Council of Four from the Paris Peace Conference: from left to right, Lloyd George of England, Orlando of Italy, Clemenceau of France, Wilson of the United States.
President Wilson expected World War I to usher in an era "safe for democracy." But his peacemaking efforts illustrated the tensions in democratic foreign policymaking. Abroad, the likes of Lloyd George, Clemenceau, and Orlando pressed Wilson to support a hard-line peace against Germany. At home, the likes of Henry Cabot Lodge, Hiram Johnson, and Asle Gronna demanded a peace settlement more in line with their view of traditional American ideals. The result: a peace treaty that compromised Wilson's ideals and then failed to win approval from the Senate.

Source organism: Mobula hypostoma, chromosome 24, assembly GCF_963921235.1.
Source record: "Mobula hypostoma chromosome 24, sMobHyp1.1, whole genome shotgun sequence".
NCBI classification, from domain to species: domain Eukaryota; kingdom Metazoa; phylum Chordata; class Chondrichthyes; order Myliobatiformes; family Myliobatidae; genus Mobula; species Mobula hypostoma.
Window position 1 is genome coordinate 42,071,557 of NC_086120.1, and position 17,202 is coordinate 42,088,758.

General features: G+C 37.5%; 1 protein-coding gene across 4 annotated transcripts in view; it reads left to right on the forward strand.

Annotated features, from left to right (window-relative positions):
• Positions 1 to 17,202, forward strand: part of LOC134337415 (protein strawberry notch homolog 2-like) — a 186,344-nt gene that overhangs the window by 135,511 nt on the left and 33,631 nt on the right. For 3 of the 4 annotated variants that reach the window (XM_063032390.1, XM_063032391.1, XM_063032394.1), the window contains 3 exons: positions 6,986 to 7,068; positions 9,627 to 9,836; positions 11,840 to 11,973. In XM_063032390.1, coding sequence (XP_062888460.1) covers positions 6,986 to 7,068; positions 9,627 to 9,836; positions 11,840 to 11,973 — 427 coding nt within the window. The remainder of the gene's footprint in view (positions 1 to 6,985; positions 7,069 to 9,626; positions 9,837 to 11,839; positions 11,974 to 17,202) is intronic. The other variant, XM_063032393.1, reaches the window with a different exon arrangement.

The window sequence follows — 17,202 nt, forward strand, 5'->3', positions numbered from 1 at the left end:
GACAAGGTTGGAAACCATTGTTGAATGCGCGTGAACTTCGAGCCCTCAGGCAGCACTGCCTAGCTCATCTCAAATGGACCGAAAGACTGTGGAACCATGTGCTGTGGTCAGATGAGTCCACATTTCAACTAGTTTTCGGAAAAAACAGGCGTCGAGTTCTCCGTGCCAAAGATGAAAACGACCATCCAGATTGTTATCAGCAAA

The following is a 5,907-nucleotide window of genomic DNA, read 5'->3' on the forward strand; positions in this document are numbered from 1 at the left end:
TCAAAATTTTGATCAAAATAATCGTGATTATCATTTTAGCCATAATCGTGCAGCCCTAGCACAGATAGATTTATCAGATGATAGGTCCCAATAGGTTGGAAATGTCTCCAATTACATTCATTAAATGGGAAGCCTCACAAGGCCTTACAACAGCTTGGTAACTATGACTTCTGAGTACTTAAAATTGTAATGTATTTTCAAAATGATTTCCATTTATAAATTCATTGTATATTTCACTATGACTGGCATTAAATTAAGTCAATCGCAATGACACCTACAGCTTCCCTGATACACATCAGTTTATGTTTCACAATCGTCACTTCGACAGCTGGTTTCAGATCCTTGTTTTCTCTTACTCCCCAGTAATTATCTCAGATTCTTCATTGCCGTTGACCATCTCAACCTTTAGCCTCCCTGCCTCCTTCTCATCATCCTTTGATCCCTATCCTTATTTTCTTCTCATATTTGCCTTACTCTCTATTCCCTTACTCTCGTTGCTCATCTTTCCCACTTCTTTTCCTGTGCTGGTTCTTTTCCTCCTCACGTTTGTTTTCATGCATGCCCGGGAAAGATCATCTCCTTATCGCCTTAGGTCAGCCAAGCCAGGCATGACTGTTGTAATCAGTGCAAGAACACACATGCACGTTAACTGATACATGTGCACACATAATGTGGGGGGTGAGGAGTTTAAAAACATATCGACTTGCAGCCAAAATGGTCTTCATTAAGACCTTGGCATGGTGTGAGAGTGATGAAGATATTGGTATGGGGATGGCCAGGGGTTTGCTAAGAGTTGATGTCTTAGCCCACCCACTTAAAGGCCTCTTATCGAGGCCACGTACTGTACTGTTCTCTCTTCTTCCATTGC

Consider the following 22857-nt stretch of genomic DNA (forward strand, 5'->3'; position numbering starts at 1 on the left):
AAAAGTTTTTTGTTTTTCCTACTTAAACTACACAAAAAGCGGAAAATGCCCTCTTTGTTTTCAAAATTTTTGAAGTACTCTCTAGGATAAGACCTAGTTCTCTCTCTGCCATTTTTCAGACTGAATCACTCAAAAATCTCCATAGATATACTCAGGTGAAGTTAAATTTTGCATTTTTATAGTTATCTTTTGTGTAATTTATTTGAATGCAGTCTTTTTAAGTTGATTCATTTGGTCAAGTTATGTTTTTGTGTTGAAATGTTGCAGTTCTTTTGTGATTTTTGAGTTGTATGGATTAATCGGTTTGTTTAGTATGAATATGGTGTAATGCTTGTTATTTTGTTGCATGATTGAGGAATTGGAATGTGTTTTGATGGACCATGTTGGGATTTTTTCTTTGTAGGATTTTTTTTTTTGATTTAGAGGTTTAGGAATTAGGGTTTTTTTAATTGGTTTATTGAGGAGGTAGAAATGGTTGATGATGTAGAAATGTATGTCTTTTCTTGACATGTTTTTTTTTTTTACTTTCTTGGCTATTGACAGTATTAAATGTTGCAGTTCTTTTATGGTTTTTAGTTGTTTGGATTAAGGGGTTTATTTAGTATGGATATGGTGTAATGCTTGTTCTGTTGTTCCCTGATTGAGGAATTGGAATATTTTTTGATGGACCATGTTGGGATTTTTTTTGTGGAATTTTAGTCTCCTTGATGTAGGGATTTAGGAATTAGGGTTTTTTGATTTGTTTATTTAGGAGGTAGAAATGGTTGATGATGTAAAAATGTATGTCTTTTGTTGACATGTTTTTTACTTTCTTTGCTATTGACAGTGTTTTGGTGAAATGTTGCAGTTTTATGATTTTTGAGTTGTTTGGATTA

We'll be reading four documents for today's class: the clearest elucidation of Wilson's postwar vision, the 14 Points address; the League of Nations covenant (read it all once, but focus on Articles 10, 11, 15, and 16); and a sampling of the debate over the Versailles Treaty, which set up the League.

bullet 14 Points Address (1918)
bullet The League of Nations Covenant (1919)
bullet Wilson defends the League (1919)
bullet Henry Cabot Lodge attacks the League (1919)
eur1914.gif (182029 bytes) Europe before the war
eur1924.gif (199406 bytes) Europe after Versailles

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